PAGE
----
I believe you do know how to write with subtle clarity without losing your inner abstract, your core, your tap root. Don't make your poem a tree without the leaves. Don't go out into the world dressed in the Emperor's New Clothes. What does that mean? Let's investigate.
Hair-splitting explicitness is the way of philosophers. Follow Lorca who has said a poet must be a "professor of the bodily senses". Poetry is the whole seed, whereas philosophy has had the sensory nourishment polished away. The poem embodies an experience that speaks to the reader through a visceral sweep of intense sense-charged language. The philosopher delivers interesting but dry intellectual propositions.
If you are new at the poet's game you may confuse the two because your abstract feelings are your paradox, your heart-story. Such emotions need to be born into the world of earth, air, fire and water as breathing objects that carry your unseen essence. What you write comes out like vapour because you have yet to connect inner and outer matter, space and time together. You are the medium, the translator, the sensory bridge. You feel the need to transform chimeras of consciousness into cups of poetry that can hold and pass on pure water.
Why bother? Because it is the poet's nature to clarify what is difficult and in doing so you fulfill a function for others who may read, hear and understand. This only works if you have studied the arts of comparisons, the science of sonics and the grammar of the poetic line. Then you can be like Leonardo who put all his journal thoughts down in back-to-front mirror language so that one day the right people would understand them. Like him you must become a forensic observer of the nature world. Through design engineering and art, he wanted to reveal the relationships between things, just as Fibbonaci read the same natural world as a code of numbers. Poetry is that back-to-front mirror talk and its poetic form is a set of Fibbonaci relationships. And it is not detached. It has utility and weight and purpose.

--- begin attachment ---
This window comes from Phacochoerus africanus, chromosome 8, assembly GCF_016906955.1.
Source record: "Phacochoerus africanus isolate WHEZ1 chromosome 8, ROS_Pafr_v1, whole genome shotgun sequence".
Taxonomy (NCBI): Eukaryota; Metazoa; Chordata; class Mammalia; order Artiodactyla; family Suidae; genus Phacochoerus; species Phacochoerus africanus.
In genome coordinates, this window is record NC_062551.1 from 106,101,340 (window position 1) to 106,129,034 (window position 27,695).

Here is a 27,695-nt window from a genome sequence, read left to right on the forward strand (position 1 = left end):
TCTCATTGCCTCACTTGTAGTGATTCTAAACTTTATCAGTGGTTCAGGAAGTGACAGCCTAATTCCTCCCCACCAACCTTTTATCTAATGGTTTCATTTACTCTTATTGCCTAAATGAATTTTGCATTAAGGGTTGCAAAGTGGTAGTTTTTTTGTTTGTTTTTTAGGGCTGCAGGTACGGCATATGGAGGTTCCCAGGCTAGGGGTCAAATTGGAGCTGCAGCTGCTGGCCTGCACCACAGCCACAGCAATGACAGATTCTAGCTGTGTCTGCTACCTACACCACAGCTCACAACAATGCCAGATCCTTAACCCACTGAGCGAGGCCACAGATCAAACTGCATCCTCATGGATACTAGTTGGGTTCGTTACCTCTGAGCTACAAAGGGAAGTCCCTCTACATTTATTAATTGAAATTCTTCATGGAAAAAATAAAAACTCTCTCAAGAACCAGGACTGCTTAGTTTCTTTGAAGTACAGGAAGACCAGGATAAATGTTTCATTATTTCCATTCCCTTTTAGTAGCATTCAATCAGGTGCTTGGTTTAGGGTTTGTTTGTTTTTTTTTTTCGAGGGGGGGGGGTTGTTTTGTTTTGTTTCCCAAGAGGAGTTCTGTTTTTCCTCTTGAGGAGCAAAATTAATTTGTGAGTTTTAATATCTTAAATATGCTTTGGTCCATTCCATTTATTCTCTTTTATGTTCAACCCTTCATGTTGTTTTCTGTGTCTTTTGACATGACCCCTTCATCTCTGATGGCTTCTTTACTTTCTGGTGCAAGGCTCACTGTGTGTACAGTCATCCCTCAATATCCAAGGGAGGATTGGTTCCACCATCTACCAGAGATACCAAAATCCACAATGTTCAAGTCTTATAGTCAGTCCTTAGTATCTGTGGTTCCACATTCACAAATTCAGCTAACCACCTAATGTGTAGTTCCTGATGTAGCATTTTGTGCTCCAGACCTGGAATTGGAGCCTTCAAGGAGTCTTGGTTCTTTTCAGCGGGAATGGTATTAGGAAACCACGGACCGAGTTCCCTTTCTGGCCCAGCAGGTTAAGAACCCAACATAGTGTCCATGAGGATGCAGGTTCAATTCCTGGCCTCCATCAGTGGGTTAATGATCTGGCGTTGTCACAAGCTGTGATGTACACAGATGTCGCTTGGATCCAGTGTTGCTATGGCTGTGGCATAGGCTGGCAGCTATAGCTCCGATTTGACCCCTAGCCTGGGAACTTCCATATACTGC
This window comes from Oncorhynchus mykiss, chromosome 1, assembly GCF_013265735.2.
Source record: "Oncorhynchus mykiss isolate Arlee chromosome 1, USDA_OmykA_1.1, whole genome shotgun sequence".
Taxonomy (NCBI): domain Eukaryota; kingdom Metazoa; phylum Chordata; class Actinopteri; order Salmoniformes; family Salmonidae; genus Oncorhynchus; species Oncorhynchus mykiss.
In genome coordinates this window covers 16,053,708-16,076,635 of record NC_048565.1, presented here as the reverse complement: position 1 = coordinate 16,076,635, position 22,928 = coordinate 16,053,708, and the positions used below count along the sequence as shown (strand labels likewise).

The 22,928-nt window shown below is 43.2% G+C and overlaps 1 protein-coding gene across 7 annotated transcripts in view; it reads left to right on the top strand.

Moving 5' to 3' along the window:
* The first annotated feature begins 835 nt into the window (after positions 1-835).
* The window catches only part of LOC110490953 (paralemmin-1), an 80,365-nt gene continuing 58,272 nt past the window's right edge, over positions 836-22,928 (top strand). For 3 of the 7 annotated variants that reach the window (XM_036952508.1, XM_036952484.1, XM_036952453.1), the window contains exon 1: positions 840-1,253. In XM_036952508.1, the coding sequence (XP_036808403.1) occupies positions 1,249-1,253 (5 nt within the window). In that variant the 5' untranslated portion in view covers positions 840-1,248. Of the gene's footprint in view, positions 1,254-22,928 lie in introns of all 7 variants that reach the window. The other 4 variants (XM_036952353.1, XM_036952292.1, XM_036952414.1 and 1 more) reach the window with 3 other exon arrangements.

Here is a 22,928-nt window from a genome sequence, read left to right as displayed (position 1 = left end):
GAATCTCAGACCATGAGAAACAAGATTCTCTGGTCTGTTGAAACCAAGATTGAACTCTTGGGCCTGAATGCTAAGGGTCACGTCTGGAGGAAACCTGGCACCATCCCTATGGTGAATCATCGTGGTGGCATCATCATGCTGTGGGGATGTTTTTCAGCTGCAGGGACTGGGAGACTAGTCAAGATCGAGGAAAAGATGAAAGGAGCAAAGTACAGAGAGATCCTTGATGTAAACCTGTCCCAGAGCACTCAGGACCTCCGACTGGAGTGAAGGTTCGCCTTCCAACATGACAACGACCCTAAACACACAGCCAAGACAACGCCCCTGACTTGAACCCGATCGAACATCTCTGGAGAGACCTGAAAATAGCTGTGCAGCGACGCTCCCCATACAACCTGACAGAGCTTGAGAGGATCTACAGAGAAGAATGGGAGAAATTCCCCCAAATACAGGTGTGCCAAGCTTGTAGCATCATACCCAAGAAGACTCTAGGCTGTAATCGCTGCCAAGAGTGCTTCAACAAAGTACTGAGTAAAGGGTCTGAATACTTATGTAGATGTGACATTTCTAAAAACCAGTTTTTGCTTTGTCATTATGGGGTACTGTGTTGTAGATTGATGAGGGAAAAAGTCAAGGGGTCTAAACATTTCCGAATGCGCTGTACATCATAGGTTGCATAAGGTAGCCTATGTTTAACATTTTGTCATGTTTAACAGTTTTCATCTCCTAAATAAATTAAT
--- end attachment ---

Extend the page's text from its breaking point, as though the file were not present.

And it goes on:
Even if we believe writing poetry is akin to the arcane art of incantation and magic one still aims to be understood by the being a shaman is incanting to so that it will rain on time, or the baby is born without complication. It's all specfic and goal-oriented. There is a target audience big or small. Surely there is no dispute about this. That is why I don't believe we write for ourselves only. I have a poet friend shy of publication who nevertheless wants to leave a body of work for her family members. Though a modest person she still she wants others to understand what she felt but never expressed openly. The best poetry encapsulates/inshrines this more so than any other linguistic medium. It is direct as a split-tailed hawk and meandering as cornflower butterfly, yet always reaches its destination.